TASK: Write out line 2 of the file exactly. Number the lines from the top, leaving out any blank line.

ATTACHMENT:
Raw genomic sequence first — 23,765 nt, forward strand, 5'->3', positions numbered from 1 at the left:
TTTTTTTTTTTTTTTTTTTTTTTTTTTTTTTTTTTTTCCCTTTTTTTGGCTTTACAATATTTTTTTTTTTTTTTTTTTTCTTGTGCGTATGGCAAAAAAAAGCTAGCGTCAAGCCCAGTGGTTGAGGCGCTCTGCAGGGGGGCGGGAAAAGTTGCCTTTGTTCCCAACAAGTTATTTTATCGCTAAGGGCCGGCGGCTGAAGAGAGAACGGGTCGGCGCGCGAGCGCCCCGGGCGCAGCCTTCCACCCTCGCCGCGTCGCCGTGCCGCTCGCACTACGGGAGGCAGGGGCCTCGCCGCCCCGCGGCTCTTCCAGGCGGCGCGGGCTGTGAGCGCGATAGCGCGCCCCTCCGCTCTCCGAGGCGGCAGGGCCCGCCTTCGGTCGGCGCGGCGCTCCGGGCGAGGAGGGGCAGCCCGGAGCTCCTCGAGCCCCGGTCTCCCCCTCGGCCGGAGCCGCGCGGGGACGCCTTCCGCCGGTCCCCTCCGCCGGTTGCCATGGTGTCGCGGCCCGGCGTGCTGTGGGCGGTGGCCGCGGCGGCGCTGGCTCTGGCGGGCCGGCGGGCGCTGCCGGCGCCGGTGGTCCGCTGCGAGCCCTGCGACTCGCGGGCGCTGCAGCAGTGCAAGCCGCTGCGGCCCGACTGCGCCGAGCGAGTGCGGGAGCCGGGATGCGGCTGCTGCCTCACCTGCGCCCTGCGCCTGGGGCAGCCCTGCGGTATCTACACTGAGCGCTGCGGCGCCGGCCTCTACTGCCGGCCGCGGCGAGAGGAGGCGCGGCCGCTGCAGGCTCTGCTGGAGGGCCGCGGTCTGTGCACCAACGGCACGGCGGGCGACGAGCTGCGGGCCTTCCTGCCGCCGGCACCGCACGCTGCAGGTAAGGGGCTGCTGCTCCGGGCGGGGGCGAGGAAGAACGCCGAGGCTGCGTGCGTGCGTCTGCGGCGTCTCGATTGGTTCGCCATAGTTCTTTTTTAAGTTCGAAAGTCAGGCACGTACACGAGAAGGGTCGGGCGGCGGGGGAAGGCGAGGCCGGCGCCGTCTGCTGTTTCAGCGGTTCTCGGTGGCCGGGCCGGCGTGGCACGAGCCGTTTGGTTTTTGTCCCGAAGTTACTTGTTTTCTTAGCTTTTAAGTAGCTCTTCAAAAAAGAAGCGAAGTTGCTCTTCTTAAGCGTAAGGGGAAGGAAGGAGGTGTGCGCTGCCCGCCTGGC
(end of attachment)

TTTTTTTTTTTTTTTTTTTTTTTTTTTTTTTTTTTTTCCCTTTTTTTGGCTTTACAATATTTTTTTTTTTTTTTTTTTTCTTGTGCGTATGGCAAAAAAAAGCTAGCGTCAAGCCCAGTGGTTGAGGCGCTCTGCAGGGGGGCGGGAAAAGTTGCCTTTGTTCCCAACAAGTTATTTTATCGCTAAGGGCCGGCGGCTGAAGAGAGAACGGGTCGGCGCGCGAGCGCCCCGGGCGCAGCCTTCCACCCTCGCCGCGTCGCCGTGCCGCTCGCACTACGGGAGGCAGGGGCCTCGCCGCCCCGCGGCTCTTCCAGGCGGCGCGGGCTGTGAGCGCGATAGCGCGCCCCTCCGCTCTCCGAGGCGGCAGGGCCCGCCTTCGGTCGGCGCGGCGCTCCGGGCGAGGAGGGGCAGCCCGGAGCTCCTCGAGCCCCGGTCTCCCCCTCGGCCGGAGCCGCGCGGGGACGCCTTCCGCCGGTCCCCTCCGCCGGTTGCCATGGTGTCGCGGCCCGGCGTGCTGTGGGCGGTGGCCGCGGCGGCGCTGGCTCTGGCGGGCCGGCGGGCGCTGCCGGCGCCGGTGGTCCGCTGCGAGCCCTGCGACTCGCGGGCGCTGCAGCAGTGCAAGCCGCTGCGGCCCGACTGCGCCGAGCGAGTGCGGGAGCCGGGATGCGGCTGCTGCCTCACCTGCGCCCTGCGCCTGGGGCAGCCCTGCGGTATCTACACTGAGCGCTGCGGCGCCGGCCTCTACTGCCGGCCGCGGCGAGAGGAGGCGCGGCCGCTGCAGGCTCTGCTGGAGGGCCGCGGTCTGTGCACCAACGGCACGGCGGGCGACGAGCTGCGGGCCTTCCTGCCGCCGGCACCGCACGCTGCAGGTAAGGGGCTGCTGCTCCGGGCGGGGGCGAGGAAGAACGCCGAGGCTGCGTGCGTGCGTCTGCGGCGTCTCGATTGGTTCGCCATAGTTCTTTTTTAAGTTCGAAAGTCAGGCACGTACACGAGAAGGGTCGGGCGGCGGGGGAAGGCGAGGCCGGCGCCGTCTGCTGTTTCAGCGGTTCTCGGTGGCCGGGCCGGCGTGGCACGAGCCGTTTGGTTTTTGTCCCGAAGTTACTTGTTTTCTTAGCTTTTAAGTAGCTCTTCAAAAAAGAAGCGAAGTTGCTCTTCTTAAGCGTAAGGGGAAGGAAGGAGGTGTGCGCTGCCCGCCTGGC